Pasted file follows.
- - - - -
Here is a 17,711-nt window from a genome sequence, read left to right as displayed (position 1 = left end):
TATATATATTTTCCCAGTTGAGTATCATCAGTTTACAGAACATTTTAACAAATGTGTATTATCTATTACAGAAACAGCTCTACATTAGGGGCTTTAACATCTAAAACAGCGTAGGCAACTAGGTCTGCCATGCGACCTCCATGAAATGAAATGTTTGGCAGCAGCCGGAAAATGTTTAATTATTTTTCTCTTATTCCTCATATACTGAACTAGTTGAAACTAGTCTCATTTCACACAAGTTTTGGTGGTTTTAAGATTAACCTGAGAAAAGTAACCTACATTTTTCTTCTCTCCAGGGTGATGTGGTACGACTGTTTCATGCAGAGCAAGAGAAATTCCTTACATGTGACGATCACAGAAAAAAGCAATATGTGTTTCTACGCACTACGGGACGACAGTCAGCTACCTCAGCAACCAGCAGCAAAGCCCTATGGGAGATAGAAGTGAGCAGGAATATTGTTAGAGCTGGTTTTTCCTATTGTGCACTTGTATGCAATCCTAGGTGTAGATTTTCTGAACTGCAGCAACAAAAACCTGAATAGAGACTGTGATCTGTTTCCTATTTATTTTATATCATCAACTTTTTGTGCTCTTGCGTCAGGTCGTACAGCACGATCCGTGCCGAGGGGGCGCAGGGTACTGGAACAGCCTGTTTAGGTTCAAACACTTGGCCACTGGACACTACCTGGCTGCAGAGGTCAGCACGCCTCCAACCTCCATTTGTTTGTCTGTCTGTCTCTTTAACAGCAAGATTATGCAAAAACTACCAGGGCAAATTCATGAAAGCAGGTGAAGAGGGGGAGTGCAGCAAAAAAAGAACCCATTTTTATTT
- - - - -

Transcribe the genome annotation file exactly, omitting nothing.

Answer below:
Here is a 17,711-nt window from a genome sequence, read left to right as displayed (position 1 = left end):
TATATATATTTTCCCAGTTGAGTATCATCAGTTTACAGAACATTTTAACAAATGTGTATTATCTATTACAGAAACAGCTCTACATTAGGGGCTTTAACATCTAAAACAGCGTAGGCAACTAGGTCTGCCATGCGACCTCCATGAAATGAAATGTTTGGCAGCAGCCGGAAAATGTTTAATTATTTTTCTCTTATTCCTCATATACTGAACTAGTTGAAACTAGTCTCATTTCACACAAGTTTTGGTGGTTTTAAGATTAACCTGAGAAAAGTAACCTACATTTTTCTTCTCTCCAGGGTGATGTGGTACGACTGTTTCATGCAGAGCAAGAGAAATTCCTTACATGTGACGATCACAGAAAAAAGCAATATGTGTTTCTACGCACTACGGGACGACAGTCAGCTACCTCAGCAACCAGCAGCAAAGCCCTATGGGAGATAGAAGTGAGCAGGAATATTGTTAGAGCTGGTTTTTCCTATTGTGCACTTGTATGCAATCCTAGGTGTAGATTTTCTGAACTGCAGCAACAAAAACCTGAATAGAGACTGTGATCTGTTTCCTATTTATTTTATATCATCAACTTTTTGTGCTCTTGCGTCAGGTCGTACAGCACGATCCGTGCCGAGGGGGCGCAGGGTACTGGAACAGCCTGTTTAGGTTCAAACACTTGGCCACTGGACACTACCTGGCTGCAGAGGTCAGCACGCCTCCAACCTCCATTTGTTTGTCTGTCTGTCTCTTTAACAGCAAGATTATGCAAAAACTACCAGGGCAAATTCATGAAAGCAGGTGAAGAGGGGGAGTGCAGCAAAAAAAGAACCCATTTTTATTT